- Gravestones--New Hampshire
- Gravestones--New York
- Gravestones--Rhode Island
Types of material
[ A ][ B ][ C ][ D ][ E ][ F ][ G ][ H ][ I, J ][ K ][ L ][ M ][ N ]
[ O ][ P, Q ][ R ][ S ][ T ][ U ][ V ][ W ][ XYZ ]
- see Non Academic Computing (NAC) (1996- ) RG-45/40/N6
- see International Brotherhood of Police Officers RG-40/5/P6
- Naiads (Swim Team)
- see Athletic Department RG-18/2
- National Alternative Schools Program
- see Alternative Schools (National Alternative Schools Program) RG-13/3/21/7
- National Environmental Technology for Waste Prevention Institute (NETI) (1994- )
- National Organization for Women (NOW) (1989)
- National Park Service Cooperative Research Unit (The Environmental Institute) (1975-1981)
- National Park Service Cooperative Research Unit Report (The Environmental Institute) (1977-1981)
- Natural History, Massachusetts, Bulletin of
- see Massachusetts Natural History, Bulletin of (1884) RG-25/E4/00
- Natural History Society (1883-1895)
- Natural Resources Center, Holdsworth
- see Holdsworth Natural Resource Center RG-15/3
- Natural Resources, College of Food and
- see College of Food and Natural Resources RG-15
- Natural Sciences and Mathematics, Dean
- Natural Sciences and Mathematics Faculty
- Near Eastern Studies (Program and Committee)
- see also Classics Department RG-25/C5
- Near Eastern Studies Newsletter (1989)
- see New England Board of Higher Education (NEBHE) RG-60/2
- Negatives, Glass Plate
- see Glass Plate Negatives RG-173
- Negro Universities, Exchange Programs With
- see Exchange Programs-Negro Universities (1965) RG-30/8
- see New England Regional Consortium for Computational Studies (NERCCS) RG-29/1
- see National Environmental Technology for Waste Prevention Institute (NETI) (1994- ) RG-25/N3
- Neuroendocine Studies, Center for
- Neuroscience and Behavior Program
- Neuroscience Systems, Center for
- see Systems Neuroscience, Center for RG-25/S10
- New Africa House
- see Black Culture Center (New Africa House) RG-30/26
- see also Buildings (New Africa House) RG-36/101
- New American Movement (Student Social Action Group) (1973)
- New College Committee and Hampshire College
- New England Board of Higher Education (NEBHE)
- New England Classical Newsletter
- New England Council of Land-Grant University Women
- New England Culture, Center for
- see Center for New England Culture (College of Arts and Sciences) RG-11/9
- New England Regional Consortium for Computational Studies (NERCCS)
- New Senate AGENDA
- see AGENDA, The New Senate (1993- ) RG-45/00/A1
- New Student Record (1983, class of 1987)
- New Students Program–Community Development Center
- New Students Program (Summer Counseling)
- see also Counseling Center RG-30/9/1
- New Testament Fellowship (Religious Group) (1983, 1986)
- New World Theater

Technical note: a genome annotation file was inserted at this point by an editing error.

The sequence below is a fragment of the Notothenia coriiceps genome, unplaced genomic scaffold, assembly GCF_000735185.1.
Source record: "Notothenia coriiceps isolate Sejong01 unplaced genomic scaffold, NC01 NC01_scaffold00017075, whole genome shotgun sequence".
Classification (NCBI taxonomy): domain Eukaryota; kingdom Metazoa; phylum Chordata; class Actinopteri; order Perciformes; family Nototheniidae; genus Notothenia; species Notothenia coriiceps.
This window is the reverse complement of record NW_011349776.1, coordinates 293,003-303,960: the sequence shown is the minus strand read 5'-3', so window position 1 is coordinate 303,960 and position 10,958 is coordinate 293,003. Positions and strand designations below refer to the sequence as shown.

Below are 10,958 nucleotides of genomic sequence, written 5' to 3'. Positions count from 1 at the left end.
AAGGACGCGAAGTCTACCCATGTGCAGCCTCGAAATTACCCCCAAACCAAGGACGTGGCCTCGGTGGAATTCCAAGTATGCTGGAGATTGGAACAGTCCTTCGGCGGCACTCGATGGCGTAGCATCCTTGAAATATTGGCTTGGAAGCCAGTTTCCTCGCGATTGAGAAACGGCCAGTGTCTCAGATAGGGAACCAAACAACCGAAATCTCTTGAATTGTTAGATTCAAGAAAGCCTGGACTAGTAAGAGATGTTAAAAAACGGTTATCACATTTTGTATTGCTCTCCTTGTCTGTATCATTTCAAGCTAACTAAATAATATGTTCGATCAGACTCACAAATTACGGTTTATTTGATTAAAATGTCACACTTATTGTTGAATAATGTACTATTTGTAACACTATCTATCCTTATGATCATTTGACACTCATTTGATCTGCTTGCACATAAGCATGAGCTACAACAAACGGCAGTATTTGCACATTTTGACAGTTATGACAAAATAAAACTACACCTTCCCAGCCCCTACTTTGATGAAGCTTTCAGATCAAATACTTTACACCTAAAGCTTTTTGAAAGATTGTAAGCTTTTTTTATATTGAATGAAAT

- see also RG-25/T3.7
- see also Notes For A New World (1987- ) RG-25/T3.7/00
- Newcomer’s Club (Women’s Group)
- Newman Center
- see also Newman Club RG-45/70/N4
- Newman Center Newsletter (1996- )
- Newman Club (Religious Group) (1963-1989)
- see also Newman Center RG-30/11/1
- News (President’s Office)
- News and Notes (Student Publication) (1959)
- News and Views, UMass Alumni
- see UMass Alumni News and Views (1978-1983) RG-50/00/3
- News Bulletin (1937-1941) RG-40/3/P3
- News Bureau
- Note: Name changed to Office of Public Information, 10-6-1983.
- see Office of Public Information (OPI) RG-5/3
- News Letter (Extension Service, Cooperative) (1913-1921)
- News Office
- see Office of Public Information (News Bureau) RG-5/3
- News Project (1968)
- News Service, MAC (Official University Committee) (1926)
- News Summary (Public Affairs) (1993-1994)
- NewsClips (Public Affairs) (1984-1987)
- NewsLetter (School of Management) (1983-1985)
- Newsletter, University
- see University Newsletter (News Bureau) RG-5/00/2
- Newsline (1991)
- Newsline (News Office) (1999- )
- Nominating Committee (Faculty Senate, 1967, 1977)
- NOMMO (1990-1994)
- see also Nummo News (1974-1990) RG-30/26/N8
- Non-Academic Computing (Student Group) (NAC) (1996)
- Nonformal Education Center
- see Center for International Education (CIE) (School of Education) RG-13/3/19/5
- North American Trade and Economics, Institute for
- North Pleasant Street (Joint Town-University Task Force) (1968- )
- North Village Apartments (Residential Buildings)
- Northeast (Residential Buildings)
- Northeast Area Government
- Northeast Center for Urban and Community Forestry (1996- )
- Northeast Forestry Experiment Station (College of Food and Natural Resources) (1923-1933)
- Northeast Metric Research Center
- Northeast Quadrangle President’s Council, Housing sub-committee (1968)
- Northeast Region Environmental Public Health Center
- Northeast Regional Media Center for the Deaf
- see Media Specialists for the Deaf, Center for (School of Education) RG-13/3/21/9
- Northeast Science Enrichment Program
- see Mathematics and Statistics Department–Science Enrichment Program RG-25/M5/3
- Northern Educational Services (Social Action Group) (1975)
- Notebook, University
- see University Notebook RG-5/3/2
- Notes For A New World (1987-1988)
- Notes From Academic Affairs (1981-1983)
- Notes from the Vice Chancellor for Student Affairs (1973-1974,1977-1978)
- see National Organization for Women (1989- ) RG-45/80/N7
- NU (Hillel) (1973, 1975)
- Nummo News (1974-1991)
- see also NOMMO (1990-1994) RG-45/00/N6
- Nursery School
- Nurses Association, Student
- see Student Nurses Association (SNA) (1987- ) RG-45/40/S7.4
- Nursing Alumni Association Newsletter (1989-1993)
- Nursing, School of
- see Nursing RG-17/3
- Nutrient Data Bank, UMass
- see Food Science and Nutrition, Dept. of–Nutrient Data Bank, UMass RG-25/F5/3
- Nutrition and Human Needs, Committee on (1971)
- Nutrition Department
- see Food Science and Nutrition Department RG-25/F5